Friday, September 12, 2008

Grammatika!

Musicians are not all known to be good speakers of English. But musicians whose language is English, and whose primary audience are English speakers are at least expected to have some mastery of the language. My opinion. And I am fairly sure that everyone would consider Pop icon Michael Jackson a native speaker of the language. How then did the following from his pen get past the scritiny of his many editors and producers into a top hit track?


from I'll Be There


If you should ever find someone new

I know he'd better be good to you

But if he doesn't...

(then) I'll be there

...


My emphasis is on that third line. Look at it again. If he doesn't do what? Elementary grammar shows that verb inconsistent with the preceding "He'd better be good to you", and the most correct alternative would have been "...but if he isn't...", which means "if he isn't good to you, I'll be there."


But I guess it may not make much musical sense now. After all, we're talking about the King of Pop. Perhaps we could write it off as an innocent dialectal variant of American English, if that would sell.


Never mind that it was he as well who wrote the #1 hit single "We are the World" in which the following was also written:


from stanza 2. Note the emphasis, mine


As God has shown us by turning stone to bread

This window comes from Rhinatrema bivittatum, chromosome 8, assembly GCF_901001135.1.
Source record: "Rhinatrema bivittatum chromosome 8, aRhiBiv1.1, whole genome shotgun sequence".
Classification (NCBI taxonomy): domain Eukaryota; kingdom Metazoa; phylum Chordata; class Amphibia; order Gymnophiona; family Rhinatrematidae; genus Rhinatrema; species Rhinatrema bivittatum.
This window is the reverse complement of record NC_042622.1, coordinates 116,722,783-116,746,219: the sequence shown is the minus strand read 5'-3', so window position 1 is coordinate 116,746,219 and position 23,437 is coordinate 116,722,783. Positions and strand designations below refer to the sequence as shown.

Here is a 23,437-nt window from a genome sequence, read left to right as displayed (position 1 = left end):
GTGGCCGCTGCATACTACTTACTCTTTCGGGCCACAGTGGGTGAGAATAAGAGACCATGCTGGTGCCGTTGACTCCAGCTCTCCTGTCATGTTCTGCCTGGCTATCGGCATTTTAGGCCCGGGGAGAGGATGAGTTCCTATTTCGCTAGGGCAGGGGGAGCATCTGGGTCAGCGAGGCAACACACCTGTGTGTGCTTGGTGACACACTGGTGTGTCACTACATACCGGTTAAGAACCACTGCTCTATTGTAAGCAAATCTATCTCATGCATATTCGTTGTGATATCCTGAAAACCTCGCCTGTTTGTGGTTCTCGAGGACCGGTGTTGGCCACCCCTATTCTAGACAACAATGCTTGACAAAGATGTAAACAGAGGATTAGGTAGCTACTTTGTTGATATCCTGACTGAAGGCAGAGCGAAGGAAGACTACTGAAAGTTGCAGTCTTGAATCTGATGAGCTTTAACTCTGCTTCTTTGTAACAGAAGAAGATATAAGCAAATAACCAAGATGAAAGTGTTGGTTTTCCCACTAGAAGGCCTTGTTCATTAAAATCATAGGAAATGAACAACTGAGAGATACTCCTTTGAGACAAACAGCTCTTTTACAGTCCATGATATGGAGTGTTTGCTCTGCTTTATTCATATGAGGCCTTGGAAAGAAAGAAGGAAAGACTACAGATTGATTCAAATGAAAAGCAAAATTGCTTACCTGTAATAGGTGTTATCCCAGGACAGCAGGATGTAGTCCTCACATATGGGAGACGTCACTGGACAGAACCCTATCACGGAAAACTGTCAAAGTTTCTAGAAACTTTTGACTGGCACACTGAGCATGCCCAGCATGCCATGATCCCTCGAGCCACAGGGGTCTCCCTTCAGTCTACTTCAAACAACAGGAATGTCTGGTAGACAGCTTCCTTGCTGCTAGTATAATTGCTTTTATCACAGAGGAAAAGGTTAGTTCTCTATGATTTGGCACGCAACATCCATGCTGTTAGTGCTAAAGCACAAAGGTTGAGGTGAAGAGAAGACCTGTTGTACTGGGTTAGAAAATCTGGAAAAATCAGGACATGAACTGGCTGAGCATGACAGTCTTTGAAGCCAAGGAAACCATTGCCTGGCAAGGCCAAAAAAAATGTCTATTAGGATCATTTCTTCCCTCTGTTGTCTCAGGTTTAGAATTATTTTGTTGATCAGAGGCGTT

And so we all must lend a helping hand


God of course never turned stone to bread. At least not in any written scripture I know. The closest was when Jesus was tempted by the devil. He was teased to turn stones to bread so as to ease his hunger from fasting. In another instance, Jesus himself multiplied some loaves of bread to feed a multitude. The only thing he turned, I think, was water - into wine. So where did Michael and Lionel Richie get their "stone to bread" from? We could find more of such examples if we tried to pay more attention to the lyrics of the songs we hear.


But don't mind me, I sometimes let my critical faculty dwarf my appreciation of an otherwise beautiful work of art.

3 comments:

Anonymous said...

It seems Maria speaks the same language.

Nice to see you back! :-)

Mak said...

Finicky you yes. It's true artists most times dont mind the quality of work they put out; I do identify with that. sometimes an art work is perfet with its imperfections. Sometimes as long as the message is sent accross, and message is recieved upcoming artists like me, have no such mistakes to learn from.

Mak said...

And gwatala, do forgive me spelling.